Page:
Texas Ed: Comments on Education from Texas

July 31, 2006

Homeland security

Filed under: High School, Texas, Texas Education Agency — texased @ 3:54 pm

Star-Telegram | 07/30/2006 | Carroll Sr. High to offer homeland-security course:

SOUTHLAKE – Carroll Senior High School students will have the chance to analyze world and domestic terrorism in a homeland-security course this school year.The course — Introduction to Homeland Security — will likely be the first of its kind in a Texas public high school, Texas Education Agency spokeswoman DeEtta Culbertson said.

Will they also be taught how to use homeland security resources to track politicians fleeing the state?


You can solve it yourself if you do it my way

Filed under: Creative Problem Solving, Education reform, Teacher issues — texased @ 9:55 am

The students are teachers learning different hands-on ways of teaching math.

To take the yawn out of math equations, teach the teachers | csmonitor.com:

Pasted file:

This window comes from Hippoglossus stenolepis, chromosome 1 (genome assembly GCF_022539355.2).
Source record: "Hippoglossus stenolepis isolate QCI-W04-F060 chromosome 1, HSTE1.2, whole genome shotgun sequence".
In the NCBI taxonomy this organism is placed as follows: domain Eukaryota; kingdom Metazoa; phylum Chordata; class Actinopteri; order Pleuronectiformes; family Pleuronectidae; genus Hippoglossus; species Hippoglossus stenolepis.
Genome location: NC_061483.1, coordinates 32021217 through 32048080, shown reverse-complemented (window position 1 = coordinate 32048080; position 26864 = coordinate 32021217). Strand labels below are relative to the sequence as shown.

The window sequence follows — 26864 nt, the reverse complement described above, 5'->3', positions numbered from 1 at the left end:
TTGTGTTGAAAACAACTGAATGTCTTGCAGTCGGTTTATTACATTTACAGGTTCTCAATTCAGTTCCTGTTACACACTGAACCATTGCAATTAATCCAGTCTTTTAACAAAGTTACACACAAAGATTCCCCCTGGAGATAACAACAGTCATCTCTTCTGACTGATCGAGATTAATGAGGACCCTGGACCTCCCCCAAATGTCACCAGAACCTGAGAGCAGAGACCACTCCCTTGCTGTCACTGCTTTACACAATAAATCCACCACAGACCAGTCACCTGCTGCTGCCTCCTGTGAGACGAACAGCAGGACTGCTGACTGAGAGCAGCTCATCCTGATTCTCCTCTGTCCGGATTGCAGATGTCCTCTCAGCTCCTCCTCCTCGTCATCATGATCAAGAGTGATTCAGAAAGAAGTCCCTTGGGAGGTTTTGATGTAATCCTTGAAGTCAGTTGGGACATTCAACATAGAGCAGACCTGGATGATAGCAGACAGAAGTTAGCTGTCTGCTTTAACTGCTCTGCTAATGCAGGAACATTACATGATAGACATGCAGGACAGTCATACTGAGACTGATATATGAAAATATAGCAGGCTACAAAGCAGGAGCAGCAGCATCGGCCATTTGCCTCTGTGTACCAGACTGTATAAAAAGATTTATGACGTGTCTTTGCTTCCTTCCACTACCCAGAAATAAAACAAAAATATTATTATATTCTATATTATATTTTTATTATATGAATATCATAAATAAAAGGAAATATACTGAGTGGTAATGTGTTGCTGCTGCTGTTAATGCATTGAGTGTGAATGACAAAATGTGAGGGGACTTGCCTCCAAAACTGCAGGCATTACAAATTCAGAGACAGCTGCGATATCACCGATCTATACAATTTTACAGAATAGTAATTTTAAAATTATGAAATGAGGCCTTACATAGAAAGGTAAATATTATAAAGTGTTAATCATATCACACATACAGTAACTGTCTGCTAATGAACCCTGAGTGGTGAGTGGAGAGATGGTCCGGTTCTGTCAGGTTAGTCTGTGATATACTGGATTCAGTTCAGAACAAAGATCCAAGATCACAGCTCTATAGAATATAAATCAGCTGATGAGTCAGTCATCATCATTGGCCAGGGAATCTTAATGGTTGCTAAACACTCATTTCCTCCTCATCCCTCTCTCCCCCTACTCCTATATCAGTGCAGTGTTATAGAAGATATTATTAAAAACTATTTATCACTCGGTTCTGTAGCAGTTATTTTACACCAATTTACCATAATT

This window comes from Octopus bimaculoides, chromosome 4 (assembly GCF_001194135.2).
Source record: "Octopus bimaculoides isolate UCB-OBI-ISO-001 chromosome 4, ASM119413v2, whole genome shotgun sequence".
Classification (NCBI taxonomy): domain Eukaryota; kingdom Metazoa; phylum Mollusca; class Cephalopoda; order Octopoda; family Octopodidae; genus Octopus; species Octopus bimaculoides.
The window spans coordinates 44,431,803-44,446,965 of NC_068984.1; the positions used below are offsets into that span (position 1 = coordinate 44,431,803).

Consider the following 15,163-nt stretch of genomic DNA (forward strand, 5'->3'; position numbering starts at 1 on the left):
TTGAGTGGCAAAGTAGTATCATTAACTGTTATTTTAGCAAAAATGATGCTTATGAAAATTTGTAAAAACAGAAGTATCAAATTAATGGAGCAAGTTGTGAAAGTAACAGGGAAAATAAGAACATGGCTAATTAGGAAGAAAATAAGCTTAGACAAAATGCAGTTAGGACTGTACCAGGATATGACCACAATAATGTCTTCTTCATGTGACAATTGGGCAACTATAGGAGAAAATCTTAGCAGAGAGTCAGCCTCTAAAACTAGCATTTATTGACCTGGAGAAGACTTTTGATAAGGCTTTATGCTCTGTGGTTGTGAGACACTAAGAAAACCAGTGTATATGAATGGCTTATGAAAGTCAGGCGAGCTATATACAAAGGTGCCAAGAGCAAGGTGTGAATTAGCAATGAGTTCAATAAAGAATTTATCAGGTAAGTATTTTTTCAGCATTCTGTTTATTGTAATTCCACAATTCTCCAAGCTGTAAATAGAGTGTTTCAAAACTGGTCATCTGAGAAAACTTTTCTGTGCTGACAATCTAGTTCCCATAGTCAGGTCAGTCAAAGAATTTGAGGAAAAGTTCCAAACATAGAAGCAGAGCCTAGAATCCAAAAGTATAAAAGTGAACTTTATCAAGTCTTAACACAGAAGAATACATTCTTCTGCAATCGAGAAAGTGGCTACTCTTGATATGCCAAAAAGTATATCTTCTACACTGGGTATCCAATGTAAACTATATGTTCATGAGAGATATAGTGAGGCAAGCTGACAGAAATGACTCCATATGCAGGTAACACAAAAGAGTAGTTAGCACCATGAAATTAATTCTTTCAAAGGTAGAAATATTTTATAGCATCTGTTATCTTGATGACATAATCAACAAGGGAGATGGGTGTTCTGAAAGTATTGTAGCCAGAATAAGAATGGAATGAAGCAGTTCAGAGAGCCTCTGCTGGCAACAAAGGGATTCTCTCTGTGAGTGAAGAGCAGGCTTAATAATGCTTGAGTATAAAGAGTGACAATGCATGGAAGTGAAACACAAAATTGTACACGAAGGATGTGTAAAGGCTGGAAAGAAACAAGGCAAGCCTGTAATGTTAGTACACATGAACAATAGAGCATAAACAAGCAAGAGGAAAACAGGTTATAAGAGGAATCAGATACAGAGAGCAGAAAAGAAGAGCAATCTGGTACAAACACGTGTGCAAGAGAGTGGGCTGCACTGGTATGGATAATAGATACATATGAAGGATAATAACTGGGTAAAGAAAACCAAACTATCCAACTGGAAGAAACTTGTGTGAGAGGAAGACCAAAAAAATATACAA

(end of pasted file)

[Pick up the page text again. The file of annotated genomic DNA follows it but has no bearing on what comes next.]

Little did she know that her rounds with this set of students would include some discipline. As she steps into the hall, she finds the mirror group already using the laser for trial and error, instead of calculating the angles first, as they were instructed. “You naughty monkeys,” she reprimands. When she gives the laser back later, they find they’ve missed the mark.

“It’s a visceral experience,” Coughlin says. Students sometimes have to go back and analyze what went wrong and try again. And that makes them remember. On her comprehensive exams at the end of the school year, she’s found that they do best on subjects they’ve explored through these kinds of labs.

If the teachers as students have to be disciplined, doesn’t that mean there is something wrong here? And yes, I think there is something wrong. Why does she discipline the students at all? Apparently, the trial and error method will not work and won’t the students learn and perhaps even appreciate the calculation of angles even more so if they learn the hard way? Doing it her way, they haven’t learned to appreciate the power of math or the worth of the scientific method, they’ve learned to follow instructions.